...need so sales exacts out there. Listen, you need it. You need to know your environment, which we hadn't touched on too much for you. Really, how many people walk, you know, I know sales exacts walk in and they go, oh no, I know how to sell and they don't even do the assessment of the environment they're walking into. And are they successful? That we're talking about doing this assessment and this understanding and what good looks like, not only for the individuals you want to bring in but within the environment. So there's two pieces to the puzzle. There that they need to look at and it sounds like all of this should be done before they start doing sales training or sales Nimplification, sales transformation, whatever, whatever calase you needs this week. How do you convince the sales exactly now? What do you say do with sales exists is I don't have that kind of money to invest in assessing and doing that type of assessment and then the training. You know, I'm not going to get that kind of investment budget from the board whatever. Yeah, so it's sort of like, you know, deciding to spend it, to spend a bunch of dough on sales training without really knowing what problem you're solving is putting the car before the horse. And you know, do they know for sure they're solving the right problem? And could they invested differently and prioritize differently if they knew what the real problems were? For example, we have a client who's just invested a ton of money and methodology and they're wondering why it's not working. They think they've done everything right, but what they didn't appreciate is that their managers are part of their problem. Their managers aren't able to manage salespeople, holding accountable for results. Not Great Coaches. They actually they're at their managers are big rescuers and it is jb and I always say to each other, you know, as going your managers, so go your salespeople. Yeah, and you won't know that without first understand, understanding the current state of sales people, managers, executives and also the like, the systems and processes in plays, the management strategies, the alignment. So when someone says to me I can't afford to do both, my question back is, well, can you afford not to understand your...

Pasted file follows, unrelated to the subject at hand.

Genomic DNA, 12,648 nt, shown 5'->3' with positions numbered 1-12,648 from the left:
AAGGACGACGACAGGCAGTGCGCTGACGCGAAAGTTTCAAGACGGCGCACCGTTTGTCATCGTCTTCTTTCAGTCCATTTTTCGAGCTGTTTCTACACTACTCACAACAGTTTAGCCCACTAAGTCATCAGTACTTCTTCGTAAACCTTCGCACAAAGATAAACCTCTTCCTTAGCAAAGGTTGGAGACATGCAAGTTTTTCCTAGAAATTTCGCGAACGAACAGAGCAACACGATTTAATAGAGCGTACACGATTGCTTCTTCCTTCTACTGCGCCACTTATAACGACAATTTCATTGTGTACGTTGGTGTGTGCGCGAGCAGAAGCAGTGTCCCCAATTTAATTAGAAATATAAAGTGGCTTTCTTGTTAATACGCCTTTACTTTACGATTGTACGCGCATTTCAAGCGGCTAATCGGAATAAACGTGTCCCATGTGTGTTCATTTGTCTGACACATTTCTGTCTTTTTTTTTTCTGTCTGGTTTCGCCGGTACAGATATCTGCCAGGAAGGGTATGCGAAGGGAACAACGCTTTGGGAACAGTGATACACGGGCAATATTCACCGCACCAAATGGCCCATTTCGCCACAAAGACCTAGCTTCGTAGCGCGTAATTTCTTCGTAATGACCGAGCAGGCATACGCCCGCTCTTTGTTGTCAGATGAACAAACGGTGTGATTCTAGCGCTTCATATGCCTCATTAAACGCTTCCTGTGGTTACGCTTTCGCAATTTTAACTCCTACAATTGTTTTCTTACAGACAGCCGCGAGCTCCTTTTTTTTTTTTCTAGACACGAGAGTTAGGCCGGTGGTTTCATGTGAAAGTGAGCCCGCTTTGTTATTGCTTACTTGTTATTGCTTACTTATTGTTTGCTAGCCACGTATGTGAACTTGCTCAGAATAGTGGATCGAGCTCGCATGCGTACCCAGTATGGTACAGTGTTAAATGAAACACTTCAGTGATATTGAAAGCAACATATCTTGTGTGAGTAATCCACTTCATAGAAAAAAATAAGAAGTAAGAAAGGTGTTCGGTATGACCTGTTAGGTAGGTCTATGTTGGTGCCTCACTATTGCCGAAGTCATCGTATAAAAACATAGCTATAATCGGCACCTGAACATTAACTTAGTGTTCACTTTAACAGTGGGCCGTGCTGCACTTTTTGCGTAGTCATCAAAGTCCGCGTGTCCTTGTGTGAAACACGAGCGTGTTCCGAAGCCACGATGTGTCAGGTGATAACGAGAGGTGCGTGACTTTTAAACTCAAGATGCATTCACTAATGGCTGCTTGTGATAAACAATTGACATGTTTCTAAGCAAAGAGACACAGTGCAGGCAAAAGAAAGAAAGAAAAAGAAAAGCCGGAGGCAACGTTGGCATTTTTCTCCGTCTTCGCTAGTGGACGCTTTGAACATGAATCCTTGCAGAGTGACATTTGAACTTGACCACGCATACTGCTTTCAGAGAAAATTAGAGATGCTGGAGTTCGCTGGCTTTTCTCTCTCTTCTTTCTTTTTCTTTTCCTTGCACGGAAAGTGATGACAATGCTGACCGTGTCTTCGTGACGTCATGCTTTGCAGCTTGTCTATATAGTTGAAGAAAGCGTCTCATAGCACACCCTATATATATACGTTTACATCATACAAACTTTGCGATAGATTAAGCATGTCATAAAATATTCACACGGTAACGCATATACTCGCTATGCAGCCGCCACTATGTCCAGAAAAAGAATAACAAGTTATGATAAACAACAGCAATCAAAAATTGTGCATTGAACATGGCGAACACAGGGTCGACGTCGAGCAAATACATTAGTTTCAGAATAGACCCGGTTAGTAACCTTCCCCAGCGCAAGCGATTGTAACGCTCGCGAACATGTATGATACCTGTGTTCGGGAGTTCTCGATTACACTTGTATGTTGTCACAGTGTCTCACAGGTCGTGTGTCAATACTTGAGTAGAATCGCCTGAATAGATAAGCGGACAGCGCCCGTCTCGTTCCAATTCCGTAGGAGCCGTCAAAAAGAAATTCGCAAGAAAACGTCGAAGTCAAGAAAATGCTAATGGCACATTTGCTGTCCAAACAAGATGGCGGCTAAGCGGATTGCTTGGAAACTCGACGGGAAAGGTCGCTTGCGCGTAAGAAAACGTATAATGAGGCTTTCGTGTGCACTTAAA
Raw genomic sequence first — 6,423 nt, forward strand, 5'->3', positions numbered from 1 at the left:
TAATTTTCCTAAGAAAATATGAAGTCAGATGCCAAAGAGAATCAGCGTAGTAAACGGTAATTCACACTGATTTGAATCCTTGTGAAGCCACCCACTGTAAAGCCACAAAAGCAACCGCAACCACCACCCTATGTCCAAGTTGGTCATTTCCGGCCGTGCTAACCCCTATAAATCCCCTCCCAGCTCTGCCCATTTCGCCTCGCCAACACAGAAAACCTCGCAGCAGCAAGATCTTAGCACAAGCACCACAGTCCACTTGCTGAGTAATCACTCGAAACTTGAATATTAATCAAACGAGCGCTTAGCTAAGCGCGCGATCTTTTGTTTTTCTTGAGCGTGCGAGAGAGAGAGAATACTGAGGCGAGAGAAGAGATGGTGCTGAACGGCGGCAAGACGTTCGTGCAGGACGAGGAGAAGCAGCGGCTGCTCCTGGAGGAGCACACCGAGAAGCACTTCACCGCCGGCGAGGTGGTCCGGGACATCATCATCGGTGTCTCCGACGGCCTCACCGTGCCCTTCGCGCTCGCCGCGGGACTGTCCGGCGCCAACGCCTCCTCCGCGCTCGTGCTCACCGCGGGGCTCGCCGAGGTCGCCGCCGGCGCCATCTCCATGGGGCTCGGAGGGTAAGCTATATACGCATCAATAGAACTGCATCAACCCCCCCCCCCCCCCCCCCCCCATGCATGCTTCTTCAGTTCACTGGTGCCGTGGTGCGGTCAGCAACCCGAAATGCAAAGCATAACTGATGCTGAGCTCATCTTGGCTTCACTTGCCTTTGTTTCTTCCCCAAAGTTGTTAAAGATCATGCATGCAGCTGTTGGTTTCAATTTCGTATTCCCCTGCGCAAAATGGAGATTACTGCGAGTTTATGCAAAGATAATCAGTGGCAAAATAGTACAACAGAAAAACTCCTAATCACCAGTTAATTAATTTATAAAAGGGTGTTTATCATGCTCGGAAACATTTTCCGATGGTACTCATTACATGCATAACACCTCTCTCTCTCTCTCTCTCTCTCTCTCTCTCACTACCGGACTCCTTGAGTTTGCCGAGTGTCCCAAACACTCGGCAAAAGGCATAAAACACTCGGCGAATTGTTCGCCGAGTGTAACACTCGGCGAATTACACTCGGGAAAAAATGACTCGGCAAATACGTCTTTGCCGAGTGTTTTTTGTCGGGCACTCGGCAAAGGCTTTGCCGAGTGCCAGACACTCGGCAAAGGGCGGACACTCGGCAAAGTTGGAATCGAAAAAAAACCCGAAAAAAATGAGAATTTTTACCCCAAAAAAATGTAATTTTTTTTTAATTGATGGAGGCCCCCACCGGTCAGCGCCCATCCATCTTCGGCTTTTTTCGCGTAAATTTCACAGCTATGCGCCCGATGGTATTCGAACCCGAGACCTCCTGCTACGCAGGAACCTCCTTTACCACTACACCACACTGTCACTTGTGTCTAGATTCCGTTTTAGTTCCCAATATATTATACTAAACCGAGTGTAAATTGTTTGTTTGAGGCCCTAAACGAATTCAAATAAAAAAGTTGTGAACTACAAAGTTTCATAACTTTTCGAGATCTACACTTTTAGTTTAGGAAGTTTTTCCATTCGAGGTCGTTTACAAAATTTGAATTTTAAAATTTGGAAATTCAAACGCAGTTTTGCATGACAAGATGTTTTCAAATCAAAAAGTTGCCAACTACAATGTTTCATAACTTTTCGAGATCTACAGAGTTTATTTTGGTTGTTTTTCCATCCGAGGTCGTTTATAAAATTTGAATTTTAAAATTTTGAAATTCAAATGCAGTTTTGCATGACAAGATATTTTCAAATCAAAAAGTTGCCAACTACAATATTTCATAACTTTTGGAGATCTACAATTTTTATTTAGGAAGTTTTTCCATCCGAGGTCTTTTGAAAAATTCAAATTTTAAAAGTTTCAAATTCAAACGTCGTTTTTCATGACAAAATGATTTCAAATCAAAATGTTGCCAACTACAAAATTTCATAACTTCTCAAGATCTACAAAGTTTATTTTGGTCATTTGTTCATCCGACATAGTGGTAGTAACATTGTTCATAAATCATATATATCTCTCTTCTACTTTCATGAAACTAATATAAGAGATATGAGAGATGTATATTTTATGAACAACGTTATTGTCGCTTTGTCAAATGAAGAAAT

...starting point and and can you change your investment mixed to solve the right problems? Yeah, can I add a little color that list. Working with that, you know multi, you know global company right now. When we were asked to engage because they're salespeople weren't selling and they felt there were some gaps and they need to assistance on where the gaps were so they knew where to place their their development dollars. You know, some of it was around value selling, so I was around presentation skills. I was darn crm training. Well, what's been very interesting for the client is that the sales people weren't the problem. It's a sales yeah, exactly. They're not coaching and not holding people accountable. They're not motivating, you know they're they don't believe in those sayings. So it's shifted how they were going to invest worth thinking. Okay, let's do all the stuff for the sales people which will come. Let's get ahead of this and put some of that those investment dollars in the management team. And it was an Aha moment. Otherwise they might have thrown a bunch of dough at the sales team and not gotten the lift they were looking for. That's a next it's an excellent point. I mean we see it all the time because of the work that we do. Right, that's right. You know the managers of the key and we say that we try and said that right up front. But if you're not assessaying that you have not just the right sales people with the right managers, you still have a broken machine at the end of the day. Well, think about it. We talked about all the time. Either most managers, he or she were promoted from being a great quarter carrying exceeding busted through their number and then they say you know what, Chat, here's a team over here of ten guys. Make them do what you did. Good luck, yeah, for and they it's a different skill set. It's a completely different skill set of selling the bag and sell at caring a quote a Daytoday, basis via hitting a number through others, which is a different skill set. And the assessment of allows you to look not just at we're talking about the twenty one core copsies with the sales individual, but also those leadership qualities to carry forward the flag of the processes are trying to drive, the mission, statement of the organization,...